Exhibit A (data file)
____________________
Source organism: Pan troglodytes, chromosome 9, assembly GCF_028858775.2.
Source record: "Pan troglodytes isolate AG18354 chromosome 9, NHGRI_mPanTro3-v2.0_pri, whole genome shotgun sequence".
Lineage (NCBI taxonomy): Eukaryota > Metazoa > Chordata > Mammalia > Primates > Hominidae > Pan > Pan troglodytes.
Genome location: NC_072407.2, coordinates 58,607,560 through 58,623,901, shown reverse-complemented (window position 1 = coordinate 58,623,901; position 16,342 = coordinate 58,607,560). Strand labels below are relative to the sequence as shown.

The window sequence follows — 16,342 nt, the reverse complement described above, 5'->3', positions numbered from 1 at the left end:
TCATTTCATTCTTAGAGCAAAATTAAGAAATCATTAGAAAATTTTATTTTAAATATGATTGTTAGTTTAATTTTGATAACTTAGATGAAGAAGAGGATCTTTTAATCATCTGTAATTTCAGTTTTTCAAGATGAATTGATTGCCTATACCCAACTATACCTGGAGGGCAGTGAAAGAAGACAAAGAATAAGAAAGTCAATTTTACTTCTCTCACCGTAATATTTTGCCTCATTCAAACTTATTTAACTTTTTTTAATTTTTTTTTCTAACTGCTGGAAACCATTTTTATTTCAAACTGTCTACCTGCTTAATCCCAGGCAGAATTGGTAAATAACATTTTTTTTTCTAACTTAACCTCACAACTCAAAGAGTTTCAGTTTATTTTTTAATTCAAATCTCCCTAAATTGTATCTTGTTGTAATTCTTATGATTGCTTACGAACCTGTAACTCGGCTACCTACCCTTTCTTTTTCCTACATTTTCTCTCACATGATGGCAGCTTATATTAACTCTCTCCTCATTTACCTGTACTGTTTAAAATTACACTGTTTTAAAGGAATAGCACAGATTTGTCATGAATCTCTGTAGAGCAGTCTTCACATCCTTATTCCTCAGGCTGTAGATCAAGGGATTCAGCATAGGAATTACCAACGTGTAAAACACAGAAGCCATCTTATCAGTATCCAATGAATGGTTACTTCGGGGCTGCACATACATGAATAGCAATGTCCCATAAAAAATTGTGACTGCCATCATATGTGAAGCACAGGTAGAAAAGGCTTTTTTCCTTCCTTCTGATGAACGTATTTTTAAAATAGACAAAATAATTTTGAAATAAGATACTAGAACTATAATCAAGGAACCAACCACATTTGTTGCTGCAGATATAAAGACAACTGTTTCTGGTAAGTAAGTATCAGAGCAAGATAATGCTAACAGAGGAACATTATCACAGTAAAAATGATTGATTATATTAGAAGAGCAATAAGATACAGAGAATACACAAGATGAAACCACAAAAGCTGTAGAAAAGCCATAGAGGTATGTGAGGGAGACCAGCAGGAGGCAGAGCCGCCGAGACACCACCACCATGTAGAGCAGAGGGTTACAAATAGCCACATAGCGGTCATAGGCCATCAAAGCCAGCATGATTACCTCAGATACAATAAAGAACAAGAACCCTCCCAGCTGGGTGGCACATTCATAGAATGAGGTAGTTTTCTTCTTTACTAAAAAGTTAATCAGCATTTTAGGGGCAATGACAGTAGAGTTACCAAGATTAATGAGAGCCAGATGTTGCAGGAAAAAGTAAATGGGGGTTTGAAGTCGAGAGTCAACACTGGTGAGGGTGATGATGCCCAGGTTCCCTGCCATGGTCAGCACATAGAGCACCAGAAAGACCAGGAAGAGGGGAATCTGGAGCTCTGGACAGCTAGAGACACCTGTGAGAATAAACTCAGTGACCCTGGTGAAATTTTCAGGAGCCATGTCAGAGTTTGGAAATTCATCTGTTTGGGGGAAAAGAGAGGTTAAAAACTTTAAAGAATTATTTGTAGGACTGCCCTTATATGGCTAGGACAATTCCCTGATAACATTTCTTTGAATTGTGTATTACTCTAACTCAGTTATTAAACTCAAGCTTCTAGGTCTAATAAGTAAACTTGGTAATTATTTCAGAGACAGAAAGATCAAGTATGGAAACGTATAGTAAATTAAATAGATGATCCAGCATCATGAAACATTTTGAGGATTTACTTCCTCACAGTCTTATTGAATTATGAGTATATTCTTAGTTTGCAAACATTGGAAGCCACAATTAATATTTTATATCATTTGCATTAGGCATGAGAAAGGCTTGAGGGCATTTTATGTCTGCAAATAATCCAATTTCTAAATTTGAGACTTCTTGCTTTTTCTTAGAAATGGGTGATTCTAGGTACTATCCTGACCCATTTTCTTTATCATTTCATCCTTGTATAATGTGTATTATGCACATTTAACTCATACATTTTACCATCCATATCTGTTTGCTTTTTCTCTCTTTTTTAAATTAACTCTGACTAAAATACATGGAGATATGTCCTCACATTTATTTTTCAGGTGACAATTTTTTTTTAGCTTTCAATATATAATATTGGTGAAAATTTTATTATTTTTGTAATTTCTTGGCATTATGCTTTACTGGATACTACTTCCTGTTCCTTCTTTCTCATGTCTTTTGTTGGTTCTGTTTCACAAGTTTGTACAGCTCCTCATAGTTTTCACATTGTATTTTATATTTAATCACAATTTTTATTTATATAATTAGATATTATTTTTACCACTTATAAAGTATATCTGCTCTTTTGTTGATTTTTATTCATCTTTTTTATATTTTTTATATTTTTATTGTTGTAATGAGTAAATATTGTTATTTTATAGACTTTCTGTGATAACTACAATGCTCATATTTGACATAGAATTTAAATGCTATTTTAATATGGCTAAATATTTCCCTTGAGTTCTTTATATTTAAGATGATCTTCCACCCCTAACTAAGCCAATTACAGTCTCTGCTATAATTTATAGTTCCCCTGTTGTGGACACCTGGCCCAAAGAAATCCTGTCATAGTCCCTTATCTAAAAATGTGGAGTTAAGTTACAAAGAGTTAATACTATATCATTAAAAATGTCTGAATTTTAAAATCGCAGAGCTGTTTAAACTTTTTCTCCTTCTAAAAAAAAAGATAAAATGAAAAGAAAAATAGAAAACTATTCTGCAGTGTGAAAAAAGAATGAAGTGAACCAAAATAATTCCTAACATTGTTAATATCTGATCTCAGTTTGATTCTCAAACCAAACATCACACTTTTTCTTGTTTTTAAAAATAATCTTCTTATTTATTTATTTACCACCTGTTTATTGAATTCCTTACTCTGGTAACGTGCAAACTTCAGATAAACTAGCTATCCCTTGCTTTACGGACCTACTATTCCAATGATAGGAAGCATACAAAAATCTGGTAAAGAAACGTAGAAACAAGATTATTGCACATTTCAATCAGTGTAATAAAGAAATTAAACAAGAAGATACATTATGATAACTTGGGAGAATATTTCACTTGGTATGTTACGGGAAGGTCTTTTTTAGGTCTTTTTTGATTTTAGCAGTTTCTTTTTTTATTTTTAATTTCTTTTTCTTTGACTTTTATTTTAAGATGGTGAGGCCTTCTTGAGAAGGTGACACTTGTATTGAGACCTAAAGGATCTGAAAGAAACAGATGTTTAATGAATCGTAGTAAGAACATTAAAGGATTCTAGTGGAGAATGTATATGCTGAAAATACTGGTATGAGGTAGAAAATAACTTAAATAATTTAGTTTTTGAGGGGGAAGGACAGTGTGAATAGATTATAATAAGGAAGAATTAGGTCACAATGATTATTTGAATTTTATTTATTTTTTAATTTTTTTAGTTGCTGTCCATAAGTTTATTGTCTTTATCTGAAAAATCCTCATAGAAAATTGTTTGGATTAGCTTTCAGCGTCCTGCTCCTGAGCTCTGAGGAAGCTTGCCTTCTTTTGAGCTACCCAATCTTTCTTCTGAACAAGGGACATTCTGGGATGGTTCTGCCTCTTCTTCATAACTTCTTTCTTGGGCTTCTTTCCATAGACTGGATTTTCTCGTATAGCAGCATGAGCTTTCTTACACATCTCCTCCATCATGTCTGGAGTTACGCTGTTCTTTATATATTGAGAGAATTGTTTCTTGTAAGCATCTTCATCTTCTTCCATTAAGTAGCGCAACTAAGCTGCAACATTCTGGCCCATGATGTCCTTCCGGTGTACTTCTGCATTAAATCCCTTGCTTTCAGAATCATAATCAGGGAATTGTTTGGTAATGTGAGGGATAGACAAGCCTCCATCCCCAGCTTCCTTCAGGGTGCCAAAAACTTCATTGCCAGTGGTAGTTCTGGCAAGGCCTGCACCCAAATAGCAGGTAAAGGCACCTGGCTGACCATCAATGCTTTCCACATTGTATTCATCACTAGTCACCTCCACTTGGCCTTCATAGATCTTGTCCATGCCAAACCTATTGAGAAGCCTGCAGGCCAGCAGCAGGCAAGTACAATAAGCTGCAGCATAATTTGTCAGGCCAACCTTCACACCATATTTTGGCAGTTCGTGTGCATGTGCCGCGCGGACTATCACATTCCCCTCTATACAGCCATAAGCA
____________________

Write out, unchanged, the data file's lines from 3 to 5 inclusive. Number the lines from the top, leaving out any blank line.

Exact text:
Lineage (NCBI taxonomy): Eukaryota > Metazoa > Chordata > Mammalia > Primates > Hominidae > Pan > Pan troglodytes.
Genome location: NC_072407.2, coordinates 58,607,560 through 58,623,901, shown reverse-complemented (window position 1 = coordinate 58,623,901; position 16,342 = coordinate 58,607,560). Strand labels below are relative to the sequence as shown.

The window sequence follows — 16,342 nt, the reverse complement described above, 5'->3', positions numbered from 1 at the left end: